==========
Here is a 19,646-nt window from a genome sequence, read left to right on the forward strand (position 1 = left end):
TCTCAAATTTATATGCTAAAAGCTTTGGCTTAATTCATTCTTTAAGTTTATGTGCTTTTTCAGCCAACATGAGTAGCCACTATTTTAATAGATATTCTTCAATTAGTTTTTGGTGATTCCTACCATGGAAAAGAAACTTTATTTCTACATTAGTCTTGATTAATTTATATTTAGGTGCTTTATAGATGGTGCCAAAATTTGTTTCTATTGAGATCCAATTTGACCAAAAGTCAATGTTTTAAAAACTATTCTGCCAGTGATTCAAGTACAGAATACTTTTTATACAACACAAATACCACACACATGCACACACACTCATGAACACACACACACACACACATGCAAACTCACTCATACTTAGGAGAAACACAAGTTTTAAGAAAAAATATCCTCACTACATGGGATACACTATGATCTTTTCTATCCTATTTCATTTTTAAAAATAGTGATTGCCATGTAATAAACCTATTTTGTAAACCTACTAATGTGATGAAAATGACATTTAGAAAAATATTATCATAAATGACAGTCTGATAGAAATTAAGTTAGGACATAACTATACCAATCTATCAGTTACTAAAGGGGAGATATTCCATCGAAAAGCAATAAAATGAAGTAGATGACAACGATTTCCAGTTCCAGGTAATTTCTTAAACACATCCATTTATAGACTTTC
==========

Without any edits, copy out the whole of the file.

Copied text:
Here is a 19,646-nt window from a genome sequence, read left to right on the forward strand (position 1 = left end):
TCTCAAATTTATATGCTAAAAGCTTTGGCTTAATTCATTCTTTAAGTTTATGTGCTTTTTCAGCCAACATGAGTAGCCACTATTTTAATAGATATTCTTCAATTAGTTTTTGGTGATTCCTACCATGGAAAAGAAACTTTATTTCTACATTAGTCTTGATTAATTTATATTTAGGTGCTTTATAGATGGTGCCAAAATTTGTTTCTATTGAGATCCAATTTGACCAAAAGTCAATGTTTTAAAAACTATTCTGCCAGTGATTCAAGTACAGAATACTTTTTATACAACACAAATACCACACACATGCACACACACTCATGAACACACACACACACACACATGCAAACTCACTCATACTTAGGAGAAACACAAGTTTTAAGAAAAAATATCCTCACTACATGGGATACACTATGATCTTTTCTATCCTATTTCATTTTTAAAAATAGTGATTGCCATGTAATAAACCTATTTTGTAAACCTACTAATGTGATGAAAATGACATTTAGAAAAATATTATCATAAATGACAGTCTGATAGAAATTAAGTTAGGACATAACTATACCAATCTATCAGTTACTAAAGGGGAGATATTCCATCGAAAAGCAATAAAATGAAGTAGATGACAACGATTTCCAGTTCCAGGTAATTTCTTAAACACATCCATTTATAGACTTTC